Relief route ‘stuck in painstaking planning process’, MP says

Artist’s impression of the North West Relief Road over the River Severn at Shelton, near Shrewsbury

Daniel Kawczynski expressed frustration in the House of Commons that the north-west relief route from Shrewsbury is “still stuck in the planning process”.

His comments came as Shropshire Council admitted rising costs in the construction industry would mean the project would cost more than the £81million originally forecast.

Mr Kawczynski, MP for Shrewsbury and Atcham, had been lobbying the government to fund the controversial road project, which he said was essential to ease congestion in the town’s narrow streets.

But during a debate in the House of Commons last week, he expressed concern about delays in final approval of the scheme.

Mr Kawczynski has asked the chairman of the transport select committee, MP Huw Merriman, to pressure the government to speed up ongoing road projects.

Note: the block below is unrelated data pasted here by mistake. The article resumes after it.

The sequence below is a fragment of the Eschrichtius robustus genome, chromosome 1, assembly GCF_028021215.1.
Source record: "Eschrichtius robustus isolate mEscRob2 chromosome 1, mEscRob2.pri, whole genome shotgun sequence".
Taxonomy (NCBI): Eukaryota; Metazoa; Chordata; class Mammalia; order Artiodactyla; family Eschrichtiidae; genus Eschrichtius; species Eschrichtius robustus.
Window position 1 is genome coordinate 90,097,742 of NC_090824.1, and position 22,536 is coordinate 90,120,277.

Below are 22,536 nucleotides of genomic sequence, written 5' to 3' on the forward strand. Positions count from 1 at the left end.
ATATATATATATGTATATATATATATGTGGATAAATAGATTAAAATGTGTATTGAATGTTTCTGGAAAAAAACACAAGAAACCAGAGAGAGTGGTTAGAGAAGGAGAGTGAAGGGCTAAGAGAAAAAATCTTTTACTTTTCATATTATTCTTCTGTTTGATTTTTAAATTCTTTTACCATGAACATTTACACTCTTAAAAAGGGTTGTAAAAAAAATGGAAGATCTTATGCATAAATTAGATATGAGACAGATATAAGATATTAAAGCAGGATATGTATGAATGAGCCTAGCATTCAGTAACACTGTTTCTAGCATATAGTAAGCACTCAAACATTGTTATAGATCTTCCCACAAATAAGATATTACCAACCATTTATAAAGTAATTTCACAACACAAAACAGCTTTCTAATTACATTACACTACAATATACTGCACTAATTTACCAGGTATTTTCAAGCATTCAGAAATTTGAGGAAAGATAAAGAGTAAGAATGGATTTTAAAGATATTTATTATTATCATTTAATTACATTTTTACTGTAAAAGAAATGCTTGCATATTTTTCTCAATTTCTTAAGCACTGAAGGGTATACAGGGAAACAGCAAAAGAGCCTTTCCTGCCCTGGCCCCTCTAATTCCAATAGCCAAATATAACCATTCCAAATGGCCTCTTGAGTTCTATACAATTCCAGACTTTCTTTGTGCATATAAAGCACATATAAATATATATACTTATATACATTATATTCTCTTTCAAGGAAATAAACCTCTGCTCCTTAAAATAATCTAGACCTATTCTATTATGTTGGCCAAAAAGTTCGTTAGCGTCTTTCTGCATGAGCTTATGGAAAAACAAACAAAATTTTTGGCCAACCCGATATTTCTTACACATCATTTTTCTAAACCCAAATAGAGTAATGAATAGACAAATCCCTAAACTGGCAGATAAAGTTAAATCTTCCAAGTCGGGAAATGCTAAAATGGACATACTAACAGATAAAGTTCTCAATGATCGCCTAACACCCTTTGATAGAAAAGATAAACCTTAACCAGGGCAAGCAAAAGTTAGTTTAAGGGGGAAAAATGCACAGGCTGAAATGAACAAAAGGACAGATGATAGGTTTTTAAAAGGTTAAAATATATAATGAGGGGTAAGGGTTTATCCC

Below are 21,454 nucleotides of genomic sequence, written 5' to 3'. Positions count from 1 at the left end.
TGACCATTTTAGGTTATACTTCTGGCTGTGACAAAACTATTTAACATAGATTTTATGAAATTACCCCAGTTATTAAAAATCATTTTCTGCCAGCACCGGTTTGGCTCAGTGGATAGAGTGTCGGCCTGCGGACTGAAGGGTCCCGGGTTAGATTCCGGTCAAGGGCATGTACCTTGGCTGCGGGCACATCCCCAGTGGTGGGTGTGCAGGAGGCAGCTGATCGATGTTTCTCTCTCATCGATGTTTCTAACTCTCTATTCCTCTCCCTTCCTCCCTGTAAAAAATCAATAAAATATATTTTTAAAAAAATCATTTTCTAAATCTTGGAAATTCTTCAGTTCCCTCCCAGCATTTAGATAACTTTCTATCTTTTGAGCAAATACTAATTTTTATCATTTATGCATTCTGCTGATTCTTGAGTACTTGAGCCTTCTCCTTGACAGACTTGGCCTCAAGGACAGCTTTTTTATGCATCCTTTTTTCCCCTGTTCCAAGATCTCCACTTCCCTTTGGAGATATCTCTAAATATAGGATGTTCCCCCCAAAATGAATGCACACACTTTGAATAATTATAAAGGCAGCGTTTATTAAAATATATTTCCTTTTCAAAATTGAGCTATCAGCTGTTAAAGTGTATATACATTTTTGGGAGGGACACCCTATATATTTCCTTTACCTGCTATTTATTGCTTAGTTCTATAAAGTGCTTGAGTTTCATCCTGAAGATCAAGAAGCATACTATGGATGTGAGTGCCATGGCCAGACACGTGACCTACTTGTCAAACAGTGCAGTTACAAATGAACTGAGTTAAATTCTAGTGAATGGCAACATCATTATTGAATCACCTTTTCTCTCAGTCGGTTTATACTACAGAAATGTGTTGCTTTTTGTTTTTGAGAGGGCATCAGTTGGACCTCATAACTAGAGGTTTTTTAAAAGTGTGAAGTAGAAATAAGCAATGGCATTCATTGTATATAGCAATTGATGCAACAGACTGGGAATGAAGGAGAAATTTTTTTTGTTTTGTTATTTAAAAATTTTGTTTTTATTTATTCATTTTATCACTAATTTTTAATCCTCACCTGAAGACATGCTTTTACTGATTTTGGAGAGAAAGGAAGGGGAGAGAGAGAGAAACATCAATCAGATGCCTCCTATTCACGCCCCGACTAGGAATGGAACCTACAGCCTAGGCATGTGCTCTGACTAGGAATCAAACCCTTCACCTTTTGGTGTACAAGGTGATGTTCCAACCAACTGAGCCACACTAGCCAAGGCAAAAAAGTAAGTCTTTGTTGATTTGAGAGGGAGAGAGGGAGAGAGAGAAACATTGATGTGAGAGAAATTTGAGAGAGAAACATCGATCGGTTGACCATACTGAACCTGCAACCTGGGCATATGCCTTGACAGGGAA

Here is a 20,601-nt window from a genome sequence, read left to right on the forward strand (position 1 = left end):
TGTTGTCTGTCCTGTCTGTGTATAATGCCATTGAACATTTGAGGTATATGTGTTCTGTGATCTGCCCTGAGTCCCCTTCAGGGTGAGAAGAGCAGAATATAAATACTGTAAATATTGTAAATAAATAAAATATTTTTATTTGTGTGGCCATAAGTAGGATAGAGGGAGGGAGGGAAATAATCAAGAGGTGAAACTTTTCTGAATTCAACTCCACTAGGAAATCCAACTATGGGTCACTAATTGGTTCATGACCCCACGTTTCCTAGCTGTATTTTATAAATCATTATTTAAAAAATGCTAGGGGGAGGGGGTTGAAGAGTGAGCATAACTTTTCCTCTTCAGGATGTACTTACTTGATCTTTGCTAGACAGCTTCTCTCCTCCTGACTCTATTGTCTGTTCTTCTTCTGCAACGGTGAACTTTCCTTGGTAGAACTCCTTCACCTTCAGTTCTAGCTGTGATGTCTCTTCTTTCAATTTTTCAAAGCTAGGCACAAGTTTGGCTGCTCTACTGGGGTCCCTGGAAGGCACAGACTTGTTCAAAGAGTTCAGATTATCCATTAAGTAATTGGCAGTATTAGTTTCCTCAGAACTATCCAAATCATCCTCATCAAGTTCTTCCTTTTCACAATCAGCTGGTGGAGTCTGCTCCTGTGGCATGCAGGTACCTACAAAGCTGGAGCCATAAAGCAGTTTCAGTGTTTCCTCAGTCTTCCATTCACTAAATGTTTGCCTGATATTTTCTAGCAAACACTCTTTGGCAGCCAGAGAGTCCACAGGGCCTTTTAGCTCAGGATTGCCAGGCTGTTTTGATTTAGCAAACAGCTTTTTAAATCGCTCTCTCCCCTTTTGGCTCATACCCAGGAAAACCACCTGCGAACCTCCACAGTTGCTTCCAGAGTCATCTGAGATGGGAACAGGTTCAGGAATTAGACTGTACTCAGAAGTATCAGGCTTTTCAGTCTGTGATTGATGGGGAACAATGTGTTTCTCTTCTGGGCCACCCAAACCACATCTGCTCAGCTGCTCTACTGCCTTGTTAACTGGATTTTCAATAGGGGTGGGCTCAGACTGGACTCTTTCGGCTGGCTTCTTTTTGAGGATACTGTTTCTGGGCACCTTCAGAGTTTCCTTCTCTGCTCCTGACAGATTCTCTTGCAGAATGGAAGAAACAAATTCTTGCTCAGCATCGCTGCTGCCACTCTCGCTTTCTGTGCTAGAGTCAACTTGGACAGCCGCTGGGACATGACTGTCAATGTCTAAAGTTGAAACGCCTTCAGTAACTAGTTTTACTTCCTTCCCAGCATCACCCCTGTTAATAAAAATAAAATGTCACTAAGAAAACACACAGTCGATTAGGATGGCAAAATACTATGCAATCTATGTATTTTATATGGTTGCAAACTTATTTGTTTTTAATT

He told the Commons that more than £50m had been secured from the government for the scheme.

“What is he doing to ensure that the road construction projects we secure for our constituencies don’t get stuck in the planning process?” he said. “Some of us find the planning process very laborious and complex.”

He asked Mr Merriman whether the select committee had been in talks with the government to look at ways to streamline the planning process for new roads.

Mr Merriman said his committee was “committed” to addressing the issue.

Mr Kawczynski said the four-mile road, linking Battlefield to Churncote, was needed to ease congestion in the town center and boost the economy.

But the regime drew 4,500 objections.

A spokeswoman for Shropshire Council said this week that she expected the scheme to be presented to the planning committee in the autumn as soon as possible.

“The total planned cost of the road, including the Oxon Link Road) subject to planning approval, would then be presented in a document to Councilors towards the end of the year to agree on the submission of the full business case to the Department of Transportation,” she said.

“Given rising costs across the economy and particularly in the construction industry, it is fair to assume that the cost of the project will inevitably be higher than the original road budget.

However, she said the board remained confident it would be financially viable.

“We are looking at different ways to accommodate any budget increases while minimizing any additional financial burden on the board,” she said.

Louisa R. Loomis